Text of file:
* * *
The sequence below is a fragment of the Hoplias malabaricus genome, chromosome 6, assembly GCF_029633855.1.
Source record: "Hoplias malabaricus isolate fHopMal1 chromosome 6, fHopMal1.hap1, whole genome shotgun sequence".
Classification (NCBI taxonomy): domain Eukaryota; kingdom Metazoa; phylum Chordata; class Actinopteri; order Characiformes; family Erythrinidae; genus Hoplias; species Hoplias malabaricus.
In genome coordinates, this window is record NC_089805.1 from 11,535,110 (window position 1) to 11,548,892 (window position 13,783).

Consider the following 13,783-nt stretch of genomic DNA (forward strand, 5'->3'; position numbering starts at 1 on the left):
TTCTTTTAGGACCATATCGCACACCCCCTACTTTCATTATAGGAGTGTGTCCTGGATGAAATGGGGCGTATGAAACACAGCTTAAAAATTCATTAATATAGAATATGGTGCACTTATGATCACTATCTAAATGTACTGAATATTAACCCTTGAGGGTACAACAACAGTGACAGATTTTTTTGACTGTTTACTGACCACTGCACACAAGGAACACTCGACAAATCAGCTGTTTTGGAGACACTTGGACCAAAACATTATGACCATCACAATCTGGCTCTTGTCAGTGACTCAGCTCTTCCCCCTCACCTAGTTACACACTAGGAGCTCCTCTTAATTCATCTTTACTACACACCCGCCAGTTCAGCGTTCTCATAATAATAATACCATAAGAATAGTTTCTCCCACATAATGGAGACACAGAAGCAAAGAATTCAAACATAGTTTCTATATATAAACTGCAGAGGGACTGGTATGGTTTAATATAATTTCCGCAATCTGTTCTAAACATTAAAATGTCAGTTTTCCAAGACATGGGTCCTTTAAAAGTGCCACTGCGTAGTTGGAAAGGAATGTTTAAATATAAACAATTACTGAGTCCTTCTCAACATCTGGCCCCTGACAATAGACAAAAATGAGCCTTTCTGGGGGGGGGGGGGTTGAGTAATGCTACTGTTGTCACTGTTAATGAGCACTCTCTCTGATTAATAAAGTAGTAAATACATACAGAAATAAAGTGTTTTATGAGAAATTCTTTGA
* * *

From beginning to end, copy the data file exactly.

The sequence below is a fragment of the Hoplias malabaricus genome, chromosome 6, assembly GCF_029633855.1.
Source record: "Hoplias malabaricus isolate fHopMal1 chromosome 6, fHopMal1.hap1, whole genome shotgun sequence".
Classification (NCBI taxonomy): domain Eukaryota; kingdom Metazoa; phylum Chordata; class Actinopteri; order Characiformes; family Erythrinidae; genus Hoplias; species Hoplias malabaricus.
In genome coordinates, this window is record NC_089805.1 from 11,535,110 (window position 1) to 11,548,892 (window position 13,783).

Consider the following 13,783-nt stretch of genomic DNA (forward strand, 5'->3'; position numbering starts at 1 on the left):
TTCTTTTAGGACCATATCGCACACCCCCTACTTTCATTATAGGAGTGTGTCCTGGATGAAATGGGGCGTATGAAACACAGCTTAAAAATTCATTAATATAGAATATGGTGCACTTATGATCACTATCTAAATGTACTGAATATTAACCCTTGAGGGTACAACAACAGTGACAGATTTTTTTGACTGTTTACTGACCACTGCACACAAGGAACACTCGACAAATCAGCTGTTTTGGAGACACTTGGACCAAAACATTATGACCATCACAATCTGGCTCTTGTCAGTGACTCAGCTCTTCCCCCTCACCTAGTTACACACTAGGAGCTCCTCTTAATTCATCTTTACTACACACCCGCCAGTTCAGCGTTCTCATAATAATAATACCATAAGAATAGTTTCTCCCACATAATGGAGACACAGAAGCAAAGAATTCAAACATAGTTTCTATATATAAACTGCAGAGGGACTGGTATGGTTTAATATAATTTCCGCAATCTGTTCTAAACATTAAAATGTCAGTTTTCCAAGACATGGGTCCTTTAAAAGTGCCACTGCGTAGTTGGAAAGGAATGTTTAAATATAAACAATTACTGAGTCCTTCTCAACATCTGGCCCCTGACAATAGACAAAAATGAGCCTTTCTGGGGGGGGGGGGGTTGAGTAATGCTACTGTTGTCACTGTTAATGAGCACTCTCTCTGATTAATAAAGTAGTAAATACATACAGAAATAAAGTGTTTTATGAGAAATTCTTTGA